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Effects of endorser type and testimonials in direct-to-consumer prescription drug advertising (DTCA)

Effects of endorser type and testimonials in direct-to-consumer prescription drug advertising (DTCA) This study aims to examine the effects of different types of endorsers (expert vs consumer vs celebrity) in testimonial vs non-testimonial message contexts on consumers’ responses toward direct-to-consumer advertising (DTCA).Design/methodology/approachAn online experiment was conducted with a 3 (endorser type: expert vs consumer vs celebrity) × 2 (message type: testimonial vs non-testimonial) plus control group (no endorser, no testimonial) factorial design to assess the various dependent variables.FindingsPerceived source credibility and similarity was significantly different across the endorser types, and the expert endorser (i.e. a doctor) generated the highest mean level of source credibility, while consumer endorsers generate the highest mean source similarity. The interaction of endorser type and message type significantly impacted ad believability and skepticism. Specifically, the endorser type factor had a significant impact on the dependent variables only in the testimonial ad condition, but not in the non-testimonial ad condition. The effects were mediated by source credibility.Originality/valueWhile the focused results show celebrities may not be the strongest choice to endorse when using testimonials, the overall lack of main effect of testimonials lends to the possibility of a plateauing of effects with the various appeals used in DTC ads. DTCA has now been around for over 20 years, and this study lends to the possibility consumers are becoming unaffected by the various appeals used by pharmaceutical manufactures and only respond when a multitude of personally relevant factors are in place. http://www.deepdyve.com/assets/images/DeepDyve-Logo-lg.png International Journal of Pharmaceutical and Healthcare Marketing Emerald Publishing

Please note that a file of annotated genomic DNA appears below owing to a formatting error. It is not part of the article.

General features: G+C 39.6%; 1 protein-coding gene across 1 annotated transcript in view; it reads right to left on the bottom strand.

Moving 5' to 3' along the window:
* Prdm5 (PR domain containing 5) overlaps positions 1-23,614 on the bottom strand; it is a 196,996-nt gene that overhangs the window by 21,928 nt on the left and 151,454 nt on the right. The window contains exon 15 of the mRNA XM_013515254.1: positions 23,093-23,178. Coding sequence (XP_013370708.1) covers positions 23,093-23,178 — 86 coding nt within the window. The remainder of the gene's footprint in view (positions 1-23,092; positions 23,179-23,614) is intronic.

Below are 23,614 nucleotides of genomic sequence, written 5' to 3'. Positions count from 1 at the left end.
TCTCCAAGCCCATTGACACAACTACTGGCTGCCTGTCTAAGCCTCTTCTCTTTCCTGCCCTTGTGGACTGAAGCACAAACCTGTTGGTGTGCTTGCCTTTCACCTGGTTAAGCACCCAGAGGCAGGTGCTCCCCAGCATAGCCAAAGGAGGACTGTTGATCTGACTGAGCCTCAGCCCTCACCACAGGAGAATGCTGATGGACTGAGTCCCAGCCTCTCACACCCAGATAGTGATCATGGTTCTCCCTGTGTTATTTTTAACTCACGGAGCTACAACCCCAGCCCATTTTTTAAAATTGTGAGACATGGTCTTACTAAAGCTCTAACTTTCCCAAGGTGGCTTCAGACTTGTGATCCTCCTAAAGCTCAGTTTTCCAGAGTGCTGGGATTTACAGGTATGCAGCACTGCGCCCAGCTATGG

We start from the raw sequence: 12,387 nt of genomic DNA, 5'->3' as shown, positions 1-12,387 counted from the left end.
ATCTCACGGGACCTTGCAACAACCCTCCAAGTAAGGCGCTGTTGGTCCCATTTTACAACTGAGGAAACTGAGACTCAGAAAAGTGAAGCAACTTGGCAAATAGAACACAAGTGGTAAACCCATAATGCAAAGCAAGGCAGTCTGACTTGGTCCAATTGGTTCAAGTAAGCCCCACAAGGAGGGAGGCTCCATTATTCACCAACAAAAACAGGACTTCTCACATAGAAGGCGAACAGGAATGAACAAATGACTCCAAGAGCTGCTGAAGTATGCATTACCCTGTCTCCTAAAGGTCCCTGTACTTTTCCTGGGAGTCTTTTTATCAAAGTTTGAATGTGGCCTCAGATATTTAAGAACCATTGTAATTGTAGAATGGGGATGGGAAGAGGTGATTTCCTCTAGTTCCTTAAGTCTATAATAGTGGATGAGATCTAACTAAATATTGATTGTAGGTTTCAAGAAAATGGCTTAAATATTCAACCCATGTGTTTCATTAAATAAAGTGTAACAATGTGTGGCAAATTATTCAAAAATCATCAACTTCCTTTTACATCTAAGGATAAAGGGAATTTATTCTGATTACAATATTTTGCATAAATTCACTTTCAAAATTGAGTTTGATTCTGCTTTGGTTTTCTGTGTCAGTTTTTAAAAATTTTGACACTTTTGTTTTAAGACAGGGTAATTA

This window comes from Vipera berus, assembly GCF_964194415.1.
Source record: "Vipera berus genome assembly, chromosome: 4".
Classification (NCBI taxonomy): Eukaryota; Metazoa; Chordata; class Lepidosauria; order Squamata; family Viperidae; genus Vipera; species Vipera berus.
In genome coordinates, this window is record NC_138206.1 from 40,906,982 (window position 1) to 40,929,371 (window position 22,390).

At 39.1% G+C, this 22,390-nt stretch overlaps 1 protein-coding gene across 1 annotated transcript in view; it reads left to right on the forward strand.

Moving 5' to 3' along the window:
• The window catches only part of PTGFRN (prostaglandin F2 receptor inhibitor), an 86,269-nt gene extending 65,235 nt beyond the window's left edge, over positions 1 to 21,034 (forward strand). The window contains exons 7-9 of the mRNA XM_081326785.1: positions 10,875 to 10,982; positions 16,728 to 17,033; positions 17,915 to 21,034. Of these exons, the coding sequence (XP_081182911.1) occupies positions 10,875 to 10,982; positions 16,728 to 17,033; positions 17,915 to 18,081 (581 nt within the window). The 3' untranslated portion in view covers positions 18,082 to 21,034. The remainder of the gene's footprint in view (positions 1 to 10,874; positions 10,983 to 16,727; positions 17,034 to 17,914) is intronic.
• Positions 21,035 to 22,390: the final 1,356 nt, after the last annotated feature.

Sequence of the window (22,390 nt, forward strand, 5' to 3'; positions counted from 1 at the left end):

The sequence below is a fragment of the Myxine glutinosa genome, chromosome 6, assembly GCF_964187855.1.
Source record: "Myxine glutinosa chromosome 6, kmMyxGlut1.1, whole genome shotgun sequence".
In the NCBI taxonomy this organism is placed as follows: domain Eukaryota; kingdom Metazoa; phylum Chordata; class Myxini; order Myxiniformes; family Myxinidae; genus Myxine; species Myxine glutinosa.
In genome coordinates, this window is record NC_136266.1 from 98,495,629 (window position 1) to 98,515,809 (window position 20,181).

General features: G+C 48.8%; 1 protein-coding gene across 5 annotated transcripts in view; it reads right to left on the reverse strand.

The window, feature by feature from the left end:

Effects of endorser type and testimonials in direct-to-consumer prescription drug advertising (DTCA)

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Publisher
Emerald Publishing
Copyright
© Emerald Publishing Limited
ISSN
1750-6123
DOI
10.1108/ijphm-06-2019-0042
Publisher site
See Article on Publisher Site

Abstract

This study aims to examine the effects of different types of endorsers (expert vs consumer vs celebrity) in testimonial vs non-testimonial message contexts on consumers’ responses toward direct-to-consumer advertising (DTCA).Design/methodology/approachAn online experiment was conducted with a 3 (endorser type: expert vs consumer vs celebrity) × 2 (message type: testimonial vs non-testimonial) plus control group (no endorser, no testimonial) factorial design to assess the various dependent variables.FindingsPerceived source credibility and similarity was significantly different across the endorser types, and the expert endorser (i.e. a doctor) generated the highest mean level of source credibility, while consumer endorsers generate the highest mean source similarity. The interaction of endorser type and message type significantly impacted ad believability and skepticism. Specifically, the endorser type factor had a significant impact on the dependent variables only in the testimonial ad condition, but not in the non-testimonial ad condition. The effects were mediated by source credibility.Originality/valueWhile the focused results show celebrities may not be the strongest choice to endorse when using testimonials, the overall lack of main effect of testimonials lends to the possibility of a plateauing of effects with the various appeals used in DTC ads. DTCA has now been around for over 20 years, and this study lends to the possibility consumers are becoming unaffected by the various appeals used by pharmaceutical manufactures and only respond when a multitude of personally relevant factors are in place.

Journal

International Journal of Pharmaceutical and Healthcare MarketingEmerald Publishing

Published: Mar 22, 2021

Keywords: Direct-to-consumer; Endorser; Advertising; Celebrity; Testimonial

References